The California Office of Tax Appeals (OTA) found that a foreign single-member LLC domiciled in Georgia was “doing business” in California by reason of its 50 percent interest in a pass-through LLC operating in California (LLC) and thus, was subject to the state’s annual LLC tax. The OTA focused on California’s definition of “doing business” in Cal. Rev. & Tax Code § 23101(a), which provides that a person is doing business in the state if it “actively engaging in any transaction for the purpose of financial or pecuniary gain or profit.” In ruling against the taxpayer, the OTA distinguished the taxpayer’s facts from Swart Enterprises, Inc. v. Franchise Tax Bd., 7 Cal. App. 5th 497 (Ct. App. 2017), which held that an out-of-state taxpayer was not “actively engaging in any transaction for the purpose of financial or pecuniary gain or profit” – i.e., not “doing business” – in California by reason of its small (0.2%), non-managing member interest in a manager-managed LLC investment fund. The OTA reasoned that unlike in Swart (and because the taxpayer failed to provide requested supplemental briefing on the relevant issue), the doing business status of the LLC was attributable to the taxpayer because: (1) the taxpayer failed to show it was not a managing member of the LLC doing business in California; (2) the taxpayer would have significant authority over the activities of the LLC by virtue of its 50 percent interest; (3) although the taxpayer did not have a controlling interest, no other member of the LLC had a larger interest; and (4) the taxpayer presumably could have used its 50 percent interest to block the LLC from taking actions it disagreed with, if it was so inclined.
A Virginia statute gives circuit courts original jurisdiction to hear declaratory judgment actions brought by businesses to challenge another state’s assertion of sales or use tax nexus. Va. Code Ann. § 8.01-184.1. In a case of first impression, on October 9, 2019, a Virginia circuit court granted the Massachusetts Department of Revenue’s motion to dismiss such a suit challenging the Department’s “cookie nexus” standard for sales tax collection. The Department notified the plaintiff, a Virginia-based company, of the cookie nexus standard in three separate letters. The plaintiff did not allege that the Department had any other contacts with the plaintiff in Virginia. The court dismissed the litigation, finding that the Department’s three letters sent to plaintiff were insufficient to establish jurisdiction under the Due Process Clause of the 14th Amendment of the United States Constitution.
The Utah Supreme Court upheld the constitutionality of Utah’s taxing scheme, which provides a credit against taxes paid to other states, but not against taxes paid to foreign governments.
The taxpayers – Utah residents who owned interests in a Subchapter S corporation doing business throughout the world – argued that this scheme taxed a disproportionate share of their income compared to the share actually earned from Utah sources. The court determined that this analysis was irrelevant, holding that the US Supreme Court’s decisions only require a credit for taxes paid to other states, not to other nations.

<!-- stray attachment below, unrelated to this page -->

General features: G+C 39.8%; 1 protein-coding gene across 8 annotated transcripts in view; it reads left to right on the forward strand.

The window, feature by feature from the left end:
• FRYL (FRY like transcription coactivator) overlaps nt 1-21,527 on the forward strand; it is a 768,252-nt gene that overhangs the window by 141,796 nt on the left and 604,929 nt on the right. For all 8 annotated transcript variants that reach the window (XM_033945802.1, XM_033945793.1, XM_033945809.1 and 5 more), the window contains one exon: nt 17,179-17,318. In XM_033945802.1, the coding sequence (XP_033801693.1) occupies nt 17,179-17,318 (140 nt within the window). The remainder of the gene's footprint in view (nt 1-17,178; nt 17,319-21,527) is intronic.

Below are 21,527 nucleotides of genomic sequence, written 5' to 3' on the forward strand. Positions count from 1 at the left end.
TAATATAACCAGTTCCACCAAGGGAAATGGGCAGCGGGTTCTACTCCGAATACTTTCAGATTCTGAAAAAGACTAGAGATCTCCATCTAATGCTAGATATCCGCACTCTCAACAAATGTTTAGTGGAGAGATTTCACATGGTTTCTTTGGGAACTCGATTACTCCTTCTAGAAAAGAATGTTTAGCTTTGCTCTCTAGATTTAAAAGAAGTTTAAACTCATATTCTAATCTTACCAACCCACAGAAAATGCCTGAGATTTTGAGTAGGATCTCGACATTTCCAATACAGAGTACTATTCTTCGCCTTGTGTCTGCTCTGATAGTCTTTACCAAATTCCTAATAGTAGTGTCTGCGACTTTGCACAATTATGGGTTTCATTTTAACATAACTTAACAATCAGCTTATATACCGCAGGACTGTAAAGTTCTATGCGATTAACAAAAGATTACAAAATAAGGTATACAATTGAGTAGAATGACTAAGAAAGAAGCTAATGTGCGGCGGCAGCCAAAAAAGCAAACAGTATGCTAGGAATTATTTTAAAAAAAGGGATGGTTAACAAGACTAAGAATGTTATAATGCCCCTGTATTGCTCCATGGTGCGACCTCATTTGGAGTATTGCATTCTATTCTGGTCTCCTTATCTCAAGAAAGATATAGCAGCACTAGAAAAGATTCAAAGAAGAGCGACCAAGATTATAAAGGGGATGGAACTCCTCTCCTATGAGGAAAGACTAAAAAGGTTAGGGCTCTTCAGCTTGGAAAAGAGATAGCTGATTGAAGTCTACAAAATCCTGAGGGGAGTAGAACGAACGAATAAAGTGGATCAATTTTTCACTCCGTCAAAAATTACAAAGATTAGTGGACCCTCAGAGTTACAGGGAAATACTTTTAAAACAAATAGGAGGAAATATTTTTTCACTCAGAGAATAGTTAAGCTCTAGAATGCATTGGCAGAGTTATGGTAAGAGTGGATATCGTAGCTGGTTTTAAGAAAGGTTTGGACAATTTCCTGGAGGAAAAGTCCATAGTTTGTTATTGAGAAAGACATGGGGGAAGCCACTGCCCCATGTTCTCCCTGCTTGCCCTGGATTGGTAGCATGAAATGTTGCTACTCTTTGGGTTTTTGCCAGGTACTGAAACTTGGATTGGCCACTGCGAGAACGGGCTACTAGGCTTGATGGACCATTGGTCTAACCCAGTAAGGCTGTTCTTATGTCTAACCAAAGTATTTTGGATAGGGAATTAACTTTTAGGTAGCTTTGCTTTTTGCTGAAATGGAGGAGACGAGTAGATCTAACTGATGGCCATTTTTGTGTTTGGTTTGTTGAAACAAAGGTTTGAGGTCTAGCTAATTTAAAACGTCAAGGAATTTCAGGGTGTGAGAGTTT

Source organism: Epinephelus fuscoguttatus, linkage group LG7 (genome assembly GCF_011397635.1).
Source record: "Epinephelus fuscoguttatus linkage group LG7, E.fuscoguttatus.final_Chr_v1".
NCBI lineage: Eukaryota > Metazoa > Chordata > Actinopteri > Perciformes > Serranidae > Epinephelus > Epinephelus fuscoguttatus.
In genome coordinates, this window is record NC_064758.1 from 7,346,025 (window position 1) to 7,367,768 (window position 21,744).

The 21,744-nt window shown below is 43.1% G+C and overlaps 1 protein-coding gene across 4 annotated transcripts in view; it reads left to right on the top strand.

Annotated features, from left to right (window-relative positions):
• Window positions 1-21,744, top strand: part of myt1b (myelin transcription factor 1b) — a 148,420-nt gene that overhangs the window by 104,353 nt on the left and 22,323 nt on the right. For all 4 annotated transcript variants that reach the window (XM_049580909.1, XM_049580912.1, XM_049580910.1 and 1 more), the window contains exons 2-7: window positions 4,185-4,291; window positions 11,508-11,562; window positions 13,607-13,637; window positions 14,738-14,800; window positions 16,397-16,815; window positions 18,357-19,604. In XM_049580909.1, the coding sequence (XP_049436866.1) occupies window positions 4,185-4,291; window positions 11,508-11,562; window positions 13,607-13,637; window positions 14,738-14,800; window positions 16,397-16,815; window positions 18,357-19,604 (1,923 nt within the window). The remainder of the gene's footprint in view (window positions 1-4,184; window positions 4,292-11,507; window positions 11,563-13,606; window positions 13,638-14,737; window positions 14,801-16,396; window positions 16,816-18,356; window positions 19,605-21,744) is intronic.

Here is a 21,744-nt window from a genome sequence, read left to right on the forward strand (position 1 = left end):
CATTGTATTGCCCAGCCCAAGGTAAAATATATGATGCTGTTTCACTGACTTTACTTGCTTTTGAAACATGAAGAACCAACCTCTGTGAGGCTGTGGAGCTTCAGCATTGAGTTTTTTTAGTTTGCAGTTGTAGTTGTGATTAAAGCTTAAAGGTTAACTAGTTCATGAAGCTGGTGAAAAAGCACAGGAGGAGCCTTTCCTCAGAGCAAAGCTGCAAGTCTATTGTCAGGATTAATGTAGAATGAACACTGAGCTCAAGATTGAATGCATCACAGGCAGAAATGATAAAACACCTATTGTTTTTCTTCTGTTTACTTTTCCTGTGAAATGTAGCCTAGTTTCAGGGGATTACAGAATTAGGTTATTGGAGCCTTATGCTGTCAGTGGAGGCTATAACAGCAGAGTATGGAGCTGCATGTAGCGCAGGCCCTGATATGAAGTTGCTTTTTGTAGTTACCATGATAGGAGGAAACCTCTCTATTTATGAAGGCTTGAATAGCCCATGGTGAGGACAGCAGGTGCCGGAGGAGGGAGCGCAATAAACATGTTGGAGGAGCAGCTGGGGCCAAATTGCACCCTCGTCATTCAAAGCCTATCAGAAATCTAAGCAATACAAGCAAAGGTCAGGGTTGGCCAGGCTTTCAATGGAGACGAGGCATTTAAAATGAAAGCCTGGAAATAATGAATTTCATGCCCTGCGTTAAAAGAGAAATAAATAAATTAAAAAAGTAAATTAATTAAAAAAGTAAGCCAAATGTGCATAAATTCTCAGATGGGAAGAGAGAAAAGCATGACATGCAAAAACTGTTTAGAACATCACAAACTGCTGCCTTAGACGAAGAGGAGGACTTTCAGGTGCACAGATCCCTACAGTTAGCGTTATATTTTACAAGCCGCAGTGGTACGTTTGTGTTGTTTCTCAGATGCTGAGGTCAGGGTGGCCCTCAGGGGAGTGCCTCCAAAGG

The court noted that the Utah taxing scheme must pass the fair apportionment internal consistency test, which requires a theoretical replication of the Utah tax system by every other state to determine whether it would result in multiple taxation. Shockingly, the court rejected the taxpayer’s position that the taxing scheme must also pass the fair apportionment external consistency test, which instead considers whether the taxing scheme includes extraterritorial value.
The court determined that the US Supreme Court implicitly rejected the external consistency requirement in Comptroller of the Treasury of Maryland v. Wynne, 135 S. Ct. 1787 (2015). In Wynne, the court struck down Maryland’s internally inconsistent taxing scheme, but in doing so, suggested that Maryland’s scheme would not need to satisfy external consistency. The Utah Supreme Court relied on this language to determine that external consistency – at least in the context of residence-based taxation – is dead.
The court also rejected the taxpayer’s claim that the lack of a credit for foreign taxes violated the dormant Foreign Commerce Clause. Because the US Supreme Court has not rendered a decision regarding the application of the Foreign Commerce Clause to a resident’s tax, the Utah Supreme Court declined to do so here. Nevertheless, the court reasoned that the tax did not violate the Foreign Commerce Clause (if it did apply) because the taxpayers received a credit for foreign taxes paid on their federal tax returns. This decision is also noteworthy for its harsh criticism of the Dormant Commerce Clause.
The Supreme Judicial Court of Massachusetts held that pipes and appurtenant equipment used by a taxpayer to produce, store and distribute steam for heating and power generation were exempt from local personal property tax as manufacturing property. Affirming the Appellate Tax Board, the court applied the “great integral machine” doctrine to find that the pipes and appurtenant equipment comprised an integral part of the taxpayer’s steam production and distribution system, thereby qualifying for the manufacturing exemption. Notwithstanding the local board of assessors’ argument that the manufacturing exemption statute specifically excludes “underground conduits, wires and pipes,” the court reasoned that the statutory exclusion does not abrogate the doctrine, which “has endured without legislative interference for well over one hundred years” and “enjoys continued vitality.” In reaching its decision, the court noted that it accorded the Appellate Tax Board’s decision “great deference” and will not disturb the board’s decision if it is based on “substantial evidence and correct application of the law,” as the board is an agency charged with administering the tax law and it has expertise in tax matters.